ExplainSpeaking-Economy is a weekly newsletter by Udit Misra, delivered in your inbox every Monday morning. Click here to subscribeDear Readers,The western Indian state of Gujarat is set to hold elections for the state Assembly this week. Since the time of India’s freedom struggle, and especially because it was the home state of leaders such as Mahatma Gandhi and Sardar Patel, Gujarat was always a politically significant state in India.However, two factors have further bolstered the state’s political heft over the past three decades.One, the Bharatiya Janata Party (or the BJP) has won all the Assembly elections since 1995. And barring a brief period between late 1996 and early 1998, the BJP has been in power in the state. To be precise, it has ruled without break since March 1998. Another five year term would mean that the BJP will extend its unbroken run to 29 years. For perspective, the longest that any party has been in power in a state was the 34 years (1977 to 2011) that the Communist Party of India (Marxist) governed the eastern state of West Bengal.Two, the presence of Prime Minister Narendra Modi, too, lends importance to Gujarat. Modi had served as the Chief Minister for 12 years, winning three Assembly polls in the process, before shifting to Delhi. During Modi’s tenure as the Chief Minister, the notion of a so-called Gujarat model of development or economy gained traction.Here’s a look at the different aspects of Gujarat’s economy — factors such as unemployment, per capita income, inflation etc. that often play a crucial role in influencing the voters.#1: Overall size of the economyNo matter which way one calculates, Gujarat is one of the biggest economies in the country. Table 1 details the top 6 states with the highest “net State Domestic Product (SDP)” in India. Think of the net SDP as the GDP equivalent at the state level. The Table also mentions Kerala even though it is not a state of comparable economic output just to provide a more complete picture; often the “Gujarat model” has been contrasted with the “Kerala model”. Between the seven states mentioned in the data tables, one can also get a fairly wide geographical spread.Data shows that Gujarat is the fourth-largest economy with a net SDP of Rs 14.6 lakh crore. However, this valuation of economic output is based on current prices. If one were to remove the effect of inflation and look at the “real” net SDP (column 3), one finds that Gujarat becomes the second-largest economy.It is also worthwhile to look at where Gujarat stood relative to the other big states in 1994-95, just before the BJP started its dominant phase. It is interesting to note that at that time Gujarat was even behind UP and West Bengal in terms of overall output. The only state that has actually outdone Gujarat is Karnataka, which was much smaller in terms of economic output in 1995 but has since rapidly grown to become the third-largest economy within India.#2: Per Capita IncomeWhen India’s economy recently overtook the economy of the United Kingdom to become the fifth-largest economy on the planet, it was pointed out that despite this achievement, the UK’s average income levels were twenty-times more than India’s.Table 2 attempts to place the same states in terms of per capita income in order to understand the average level of economic prosperity in a state.Now, Karnataka turns out to be the state with the highest per capita income, closely followed by Gujarat. This is not to suggest that there are no states in India with higher per capita income — Delhi, Goa Sikkim etc. do score higher — but among the bigger states, this ranking still holds.Population size of different states imply that UP lags far behind most states in India despite having a much higher overall output. Kerala also shines.When compared to how things were in 1995, it is interesting to note that Gujarat was, even then, the second-richest in terms of average incomes.And while holding on to the 2nd rank is no mean feat — Tamil Nadu, for instance, failed to stay at the top — it is Karnataka’s rise that has been far more phenomenal.#3: Unemployment rateTable 3 details the unemployment rate (per thousand people) in Rural and Urban areas for the biggest state economies in India (plus Kerala). Gujarat had one of the lowest unemployment rate among all the states and well below the national average.However, unemployment rates have gone up almost across the board since 1999-2000 — the time since when the BJP has had an unbroken streak in the governance of Gujarat. In particular, in Gujarat, both rural and urban unemployment rates have doubled since 1999-00.#4: Inflation rateJust as Gujarat had the lowest unemployment rate among all the big economies, it also had the lowest retail inflation rate among them in each of the past five years (barring UP in 2017-18). Gujarat’s retail inflation rate (that is, based on Consumer Price Index or CPI) was also lower than the national average for each of the five years (see Table 4). Of course, this data does cover the past few months of 2022-23.High inflation has become a global menace and has resulted in voters throwing out incumbent governments to express their anger. However, Gujarat has performed relatively well on this metric for the majority of the current term.#5: WagesWhen it comes to earning daily wages, workers in the agricultural sector as well as the non-agricultural sector of Gujarat earn considerably less than their counterparts in the other big states. Table 5 details how Gujarat not only pays less than the other big economies but also pays less than the national average.#6: InfrastructureChart 6, sourced from the Central Electricity Authority, shows the level of per capita power consumption in the seven states under consideration. Power consumption is a very good proxy for overall infrastructure in any economy. Gujarat’s per capita consumption is the highest among these states and, barring Punjab, the highest among large Indian states.#7: Health metricsTypically it is found that financially better off economies tend to have inhabitants who are physically better off. That’s because a rich state with richer inhabitants and a larger government capacity, can invest in improving the health and wellbeing of its inhabitants.However, it is on these metrics that Gujarat falters the most.Table 7 details Gujarat’s standing on a whole host of crucial metrics. But be it infant mortality rate or the maternal mortality rate or the prevalence of anaemia among infants and pregnant mothers or even indeed the number of beds in government-owned hospitals, Gujarat lags behind the other big economies. In particular, it lags considerably behind the Kerala achievements.That was a summary of where Gujarat stands relative to the rest of the country as well as relative to where it was in the past.Share your views and queries at udit.misra@expressindia.com.Lastly, do watch the latest episode of The Express Economist. This time it features Dr C Rangarajan, former RBI Governor and Chairman of the Finance Commission, on the state of the Indian economy.Stay safe,Udit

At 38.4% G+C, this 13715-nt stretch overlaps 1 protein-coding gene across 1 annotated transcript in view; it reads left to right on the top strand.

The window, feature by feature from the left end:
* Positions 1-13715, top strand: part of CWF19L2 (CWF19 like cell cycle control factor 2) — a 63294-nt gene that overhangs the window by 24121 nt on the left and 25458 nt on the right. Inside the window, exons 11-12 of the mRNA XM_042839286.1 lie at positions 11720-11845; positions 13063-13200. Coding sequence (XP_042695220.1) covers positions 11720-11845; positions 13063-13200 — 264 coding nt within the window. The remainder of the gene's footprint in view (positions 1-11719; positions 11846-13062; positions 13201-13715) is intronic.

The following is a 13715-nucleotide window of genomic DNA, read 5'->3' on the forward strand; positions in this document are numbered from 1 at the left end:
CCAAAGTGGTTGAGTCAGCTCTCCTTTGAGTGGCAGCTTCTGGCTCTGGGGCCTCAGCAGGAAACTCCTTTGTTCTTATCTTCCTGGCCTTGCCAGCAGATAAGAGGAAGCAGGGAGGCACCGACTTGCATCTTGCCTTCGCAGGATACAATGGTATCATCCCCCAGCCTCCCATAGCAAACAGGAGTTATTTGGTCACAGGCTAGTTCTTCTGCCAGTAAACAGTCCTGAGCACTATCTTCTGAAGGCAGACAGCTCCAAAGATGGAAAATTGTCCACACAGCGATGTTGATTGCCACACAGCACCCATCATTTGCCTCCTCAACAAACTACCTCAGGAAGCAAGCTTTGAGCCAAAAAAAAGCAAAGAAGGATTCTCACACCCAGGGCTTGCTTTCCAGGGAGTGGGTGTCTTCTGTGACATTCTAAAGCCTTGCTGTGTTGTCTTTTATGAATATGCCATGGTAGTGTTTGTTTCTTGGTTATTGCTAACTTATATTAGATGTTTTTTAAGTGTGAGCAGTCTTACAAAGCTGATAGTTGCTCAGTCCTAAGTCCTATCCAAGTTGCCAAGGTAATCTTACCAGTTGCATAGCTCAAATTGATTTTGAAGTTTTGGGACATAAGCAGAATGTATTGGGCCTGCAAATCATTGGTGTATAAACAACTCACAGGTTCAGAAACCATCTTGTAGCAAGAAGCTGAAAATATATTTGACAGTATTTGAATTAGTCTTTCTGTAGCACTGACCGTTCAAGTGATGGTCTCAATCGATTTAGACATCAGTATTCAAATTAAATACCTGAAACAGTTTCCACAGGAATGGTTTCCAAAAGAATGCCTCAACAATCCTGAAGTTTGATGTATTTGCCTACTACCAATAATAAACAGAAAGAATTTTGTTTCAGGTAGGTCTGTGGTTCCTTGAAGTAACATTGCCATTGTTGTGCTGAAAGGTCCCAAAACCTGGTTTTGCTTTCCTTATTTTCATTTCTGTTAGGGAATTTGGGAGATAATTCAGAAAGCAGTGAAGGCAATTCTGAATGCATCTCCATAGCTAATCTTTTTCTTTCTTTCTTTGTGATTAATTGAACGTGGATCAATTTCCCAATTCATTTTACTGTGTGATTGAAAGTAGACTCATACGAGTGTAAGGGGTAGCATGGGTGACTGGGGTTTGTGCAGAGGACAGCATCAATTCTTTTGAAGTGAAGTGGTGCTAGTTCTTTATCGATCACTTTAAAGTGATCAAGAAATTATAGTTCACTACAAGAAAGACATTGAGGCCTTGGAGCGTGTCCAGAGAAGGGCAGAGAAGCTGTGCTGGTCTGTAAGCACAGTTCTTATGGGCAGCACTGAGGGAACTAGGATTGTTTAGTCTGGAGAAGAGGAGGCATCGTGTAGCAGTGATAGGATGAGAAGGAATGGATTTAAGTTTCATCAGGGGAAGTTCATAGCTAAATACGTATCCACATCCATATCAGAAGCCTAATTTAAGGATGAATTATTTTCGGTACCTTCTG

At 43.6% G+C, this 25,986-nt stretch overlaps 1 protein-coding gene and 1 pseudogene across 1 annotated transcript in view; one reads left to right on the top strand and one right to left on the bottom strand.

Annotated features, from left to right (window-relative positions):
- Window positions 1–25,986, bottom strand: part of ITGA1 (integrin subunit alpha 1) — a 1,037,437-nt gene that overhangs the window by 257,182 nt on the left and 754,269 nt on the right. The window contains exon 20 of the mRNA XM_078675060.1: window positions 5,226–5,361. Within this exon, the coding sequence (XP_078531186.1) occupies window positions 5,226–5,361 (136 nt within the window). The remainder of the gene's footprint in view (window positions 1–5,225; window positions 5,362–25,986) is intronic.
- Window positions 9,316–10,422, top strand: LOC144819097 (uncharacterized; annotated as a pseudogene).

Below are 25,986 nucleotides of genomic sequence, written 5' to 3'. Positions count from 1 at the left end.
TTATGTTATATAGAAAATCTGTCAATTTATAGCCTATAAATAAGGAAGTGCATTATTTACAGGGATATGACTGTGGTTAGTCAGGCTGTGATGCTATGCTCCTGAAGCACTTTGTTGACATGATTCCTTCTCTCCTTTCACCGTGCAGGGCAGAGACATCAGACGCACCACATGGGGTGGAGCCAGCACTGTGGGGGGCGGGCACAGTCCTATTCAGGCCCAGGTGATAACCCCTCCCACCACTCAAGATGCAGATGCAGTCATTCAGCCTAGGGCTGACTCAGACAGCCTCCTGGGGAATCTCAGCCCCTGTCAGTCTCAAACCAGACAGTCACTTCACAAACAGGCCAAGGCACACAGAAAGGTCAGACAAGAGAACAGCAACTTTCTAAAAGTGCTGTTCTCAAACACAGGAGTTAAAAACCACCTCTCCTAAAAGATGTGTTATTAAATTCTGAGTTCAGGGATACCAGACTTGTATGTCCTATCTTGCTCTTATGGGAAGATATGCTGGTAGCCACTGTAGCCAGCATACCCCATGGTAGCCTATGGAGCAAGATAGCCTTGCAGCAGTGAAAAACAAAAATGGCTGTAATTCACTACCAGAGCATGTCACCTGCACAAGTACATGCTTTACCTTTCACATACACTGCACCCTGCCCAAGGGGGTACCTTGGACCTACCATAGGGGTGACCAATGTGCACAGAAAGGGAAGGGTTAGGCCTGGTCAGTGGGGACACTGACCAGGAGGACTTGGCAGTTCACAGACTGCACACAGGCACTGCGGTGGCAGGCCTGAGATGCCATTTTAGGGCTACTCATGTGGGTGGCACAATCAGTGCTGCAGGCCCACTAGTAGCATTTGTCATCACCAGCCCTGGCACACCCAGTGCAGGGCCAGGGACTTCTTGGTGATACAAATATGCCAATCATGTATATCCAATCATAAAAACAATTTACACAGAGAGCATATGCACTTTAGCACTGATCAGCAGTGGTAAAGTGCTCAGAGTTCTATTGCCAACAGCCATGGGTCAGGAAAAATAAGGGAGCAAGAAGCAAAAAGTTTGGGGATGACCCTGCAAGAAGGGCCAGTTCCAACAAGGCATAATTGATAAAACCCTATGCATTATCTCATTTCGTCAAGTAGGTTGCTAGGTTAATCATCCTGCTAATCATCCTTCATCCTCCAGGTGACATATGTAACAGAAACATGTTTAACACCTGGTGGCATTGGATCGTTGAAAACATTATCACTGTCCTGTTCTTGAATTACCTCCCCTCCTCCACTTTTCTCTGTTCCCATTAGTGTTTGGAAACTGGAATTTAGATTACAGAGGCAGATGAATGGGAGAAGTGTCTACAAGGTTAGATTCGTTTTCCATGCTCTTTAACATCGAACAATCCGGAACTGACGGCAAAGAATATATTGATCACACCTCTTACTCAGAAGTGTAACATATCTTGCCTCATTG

ExplainSpeaking | A profile of Gujarat’s economy before elections